And when I went to In, when I went to Delhi from the mountains in March and I went by bus; a fourteen-hour trip to Delhi and I went to American Express and BOAC and all that and then in the afternoon, I was hungry so I went into a vegetarian restaurant and I had a meal and at the end of the meal I had been like, living very frugally, so I had ice cream and they had two biscuits with the ice cream and boy, I savored those biscuits. They were the first, you know, like, sweet thing I had like that and then I went to the Buddhist monastery I was staying at that night and the next day I got on the bus, drove fourteen hours back to the temple. The Guru had been up in the mountains. I hadn’t seen him for several, oh, over a month.
A few days later, I hear the Guru is back and we all, like, get on the bus and everybody is rushing to the Guru cause it’s that feeling of love. And I get there and I fall dundapranam and I’m down there and he grabs my hair and he pulls my head back and he looks at me and he says, “How’d you like the biscuits?”. And now, you dig, that where his consciousness is, is not only with me and the biscuits, not only with me right here speaking to you and I mean that literally, literally, you see. I don’t know what literal means but I think I mean literally. I know literal means gross senses but if it doesn’t, I mean it literally. He’s not only there but he’s every other place at the same time. Like, at the same moment he’s digging me eating the biscuits, or you know, he could be with his ten-thousand other devotees wherever they happen to be because there’s no requirement that you have to be only one place at one time. When you merge with it all, you are it ALL. You are IT ALL and we can’t, we Westerners, we just can’t conceive of what that means because we are so caught up in the finite conception of the way it all works, of our consciousness.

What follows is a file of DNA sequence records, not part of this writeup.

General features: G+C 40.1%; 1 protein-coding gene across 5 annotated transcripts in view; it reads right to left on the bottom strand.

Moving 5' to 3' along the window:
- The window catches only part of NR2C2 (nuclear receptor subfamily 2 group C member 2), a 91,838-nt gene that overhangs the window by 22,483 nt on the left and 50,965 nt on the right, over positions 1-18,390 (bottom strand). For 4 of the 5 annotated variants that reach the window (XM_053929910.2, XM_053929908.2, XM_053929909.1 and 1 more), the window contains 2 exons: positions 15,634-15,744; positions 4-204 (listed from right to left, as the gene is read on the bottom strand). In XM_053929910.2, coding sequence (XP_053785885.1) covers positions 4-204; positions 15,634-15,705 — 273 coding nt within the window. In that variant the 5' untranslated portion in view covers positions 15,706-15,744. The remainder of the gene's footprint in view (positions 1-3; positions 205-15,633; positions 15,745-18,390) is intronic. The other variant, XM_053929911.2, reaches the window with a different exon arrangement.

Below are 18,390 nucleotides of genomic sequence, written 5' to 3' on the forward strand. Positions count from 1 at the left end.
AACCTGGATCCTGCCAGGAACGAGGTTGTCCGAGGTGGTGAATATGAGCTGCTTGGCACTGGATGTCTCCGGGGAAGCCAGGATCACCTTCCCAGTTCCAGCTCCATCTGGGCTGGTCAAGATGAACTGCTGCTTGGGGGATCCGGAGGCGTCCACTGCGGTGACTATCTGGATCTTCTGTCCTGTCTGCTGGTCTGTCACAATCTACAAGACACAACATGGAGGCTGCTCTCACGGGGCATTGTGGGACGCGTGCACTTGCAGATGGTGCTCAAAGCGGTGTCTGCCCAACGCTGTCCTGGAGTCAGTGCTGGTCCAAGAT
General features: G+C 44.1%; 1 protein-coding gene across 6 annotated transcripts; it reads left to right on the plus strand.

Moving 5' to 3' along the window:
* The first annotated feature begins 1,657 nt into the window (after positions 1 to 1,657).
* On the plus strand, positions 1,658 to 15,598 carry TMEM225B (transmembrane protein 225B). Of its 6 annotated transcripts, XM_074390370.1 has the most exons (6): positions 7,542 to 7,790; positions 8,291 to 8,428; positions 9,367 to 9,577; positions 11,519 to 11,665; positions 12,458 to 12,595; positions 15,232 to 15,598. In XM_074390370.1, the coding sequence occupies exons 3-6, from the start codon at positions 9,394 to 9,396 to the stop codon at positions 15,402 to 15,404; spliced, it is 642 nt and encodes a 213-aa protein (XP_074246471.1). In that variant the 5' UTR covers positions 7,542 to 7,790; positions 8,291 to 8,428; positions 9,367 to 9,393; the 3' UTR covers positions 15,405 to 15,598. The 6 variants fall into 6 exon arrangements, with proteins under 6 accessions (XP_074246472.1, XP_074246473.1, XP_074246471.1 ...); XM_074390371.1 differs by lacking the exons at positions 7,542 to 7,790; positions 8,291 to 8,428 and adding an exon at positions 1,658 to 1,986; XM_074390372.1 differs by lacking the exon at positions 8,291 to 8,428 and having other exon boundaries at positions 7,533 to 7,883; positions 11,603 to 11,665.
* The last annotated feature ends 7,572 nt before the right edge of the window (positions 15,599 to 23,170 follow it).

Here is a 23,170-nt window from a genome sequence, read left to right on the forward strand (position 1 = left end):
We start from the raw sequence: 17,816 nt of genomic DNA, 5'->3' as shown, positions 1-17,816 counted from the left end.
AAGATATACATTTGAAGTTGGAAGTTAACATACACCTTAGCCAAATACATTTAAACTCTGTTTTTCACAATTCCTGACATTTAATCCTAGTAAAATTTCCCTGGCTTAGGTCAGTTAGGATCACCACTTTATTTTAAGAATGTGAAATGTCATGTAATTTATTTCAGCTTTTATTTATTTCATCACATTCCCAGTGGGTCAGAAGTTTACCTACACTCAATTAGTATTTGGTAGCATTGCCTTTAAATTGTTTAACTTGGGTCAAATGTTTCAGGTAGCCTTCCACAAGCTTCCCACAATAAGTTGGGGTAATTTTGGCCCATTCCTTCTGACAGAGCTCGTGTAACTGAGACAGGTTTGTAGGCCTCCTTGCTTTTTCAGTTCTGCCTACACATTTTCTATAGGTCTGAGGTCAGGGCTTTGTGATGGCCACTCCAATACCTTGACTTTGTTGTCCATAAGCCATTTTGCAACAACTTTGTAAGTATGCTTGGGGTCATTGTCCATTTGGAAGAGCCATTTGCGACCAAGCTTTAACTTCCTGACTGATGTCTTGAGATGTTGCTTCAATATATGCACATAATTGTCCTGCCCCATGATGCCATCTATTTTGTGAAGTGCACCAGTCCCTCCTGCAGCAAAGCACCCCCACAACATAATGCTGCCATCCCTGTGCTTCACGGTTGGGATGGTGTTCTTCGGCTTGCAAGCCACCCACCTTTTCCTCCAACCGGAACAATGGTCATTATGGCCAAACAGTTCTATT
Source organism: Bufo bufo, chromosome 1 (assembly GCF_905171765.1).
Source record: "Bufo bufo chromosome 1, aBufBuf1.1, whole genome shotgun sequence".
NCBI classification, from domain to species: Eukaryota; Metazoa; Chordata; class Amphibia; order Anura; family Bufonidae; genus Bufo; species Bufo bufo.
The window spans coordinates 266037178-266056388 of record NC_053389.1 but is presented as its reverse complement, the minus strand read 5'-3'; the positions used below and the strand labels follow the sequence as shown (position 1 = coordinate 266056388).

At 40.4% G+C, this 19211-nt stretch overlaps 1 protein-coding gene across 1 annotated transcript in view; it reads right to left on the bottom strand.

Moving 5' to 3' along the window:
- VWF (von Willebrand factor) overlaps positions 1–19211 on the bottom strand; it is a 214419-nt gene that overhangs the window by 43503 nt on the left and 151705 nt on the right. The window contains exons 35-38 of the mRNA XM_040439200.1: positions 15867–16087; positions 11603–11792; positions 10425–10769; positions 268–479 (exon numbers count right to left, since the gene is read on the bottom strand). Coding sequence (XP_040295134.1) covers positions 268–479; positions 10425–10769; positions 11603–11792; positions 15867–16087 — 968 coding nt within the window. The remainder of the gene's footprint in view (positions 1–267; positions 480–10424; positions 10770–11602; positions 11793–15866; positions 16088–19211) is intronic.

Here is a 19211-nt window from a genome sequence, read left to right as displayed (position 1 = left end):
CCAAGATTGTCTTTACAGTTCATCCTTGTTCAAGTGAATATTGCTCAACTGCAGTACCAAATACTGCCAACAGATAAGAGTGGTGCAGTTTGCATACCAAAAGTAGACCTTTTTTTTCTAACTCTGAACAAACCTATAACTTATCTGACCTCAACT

Ram Tearit, who was a very, very beautiful Indian Saint, very high being. He came to the United States in 1906 or something like that I think, and then around 24 or 5. When he was about 20, no I guess 20 – yeah, 5, he walked into the gunga and just kept walking and just finished his incarnation but he wrote a few lines that are; see, a person like that wrote from inside so what you’re hearing is somebody living in this place and this is the way he described this place he’s living in:
I am without form, without limit. I am beyond space, beyond time. I am in everything. Everything is in me. I am the bliss of the universe. Everywhere am I. I am existence absolute; knowledge absolute; bliss absolute. I am that. I am.
And then he also just said these two little lines:
I have no scruple of change, nor fear of death. I was never born nor had I parents.
Nor had I parents, right?
Wow, we could go on many hours and I will be happy to talk informally through the evening. I feel many of you are probably gotten to the satiation point so I’m just going to end with this very beautiful thing that’s very strange. It’s a; it was found on a sixteenth-century Norman crucifix.
I am a great sun but you do not see me.
I am your husband but you turn away.
I am the captive but you do not free me.
I am the captain who you will not obey.
I am the truth but you do not believe me.
I am that city where you will not stay.
I am your wife, your child but you will leave me.
I am that God to whom you will not pray.
I am your counsel but you do not hear me.
I am your lover whom you will slay.
I am the victor but you do not cheer me.
I am the holy dove that you will slay.
I am your life but if you will not name me, seal up your soul tears and never blame me.
The traditional greeting and parting in India is, Namaste’ which means, I bless that which is the Atman in you, you see, and therefore, Namaste’.
Transcribed by Jessie Senibaldi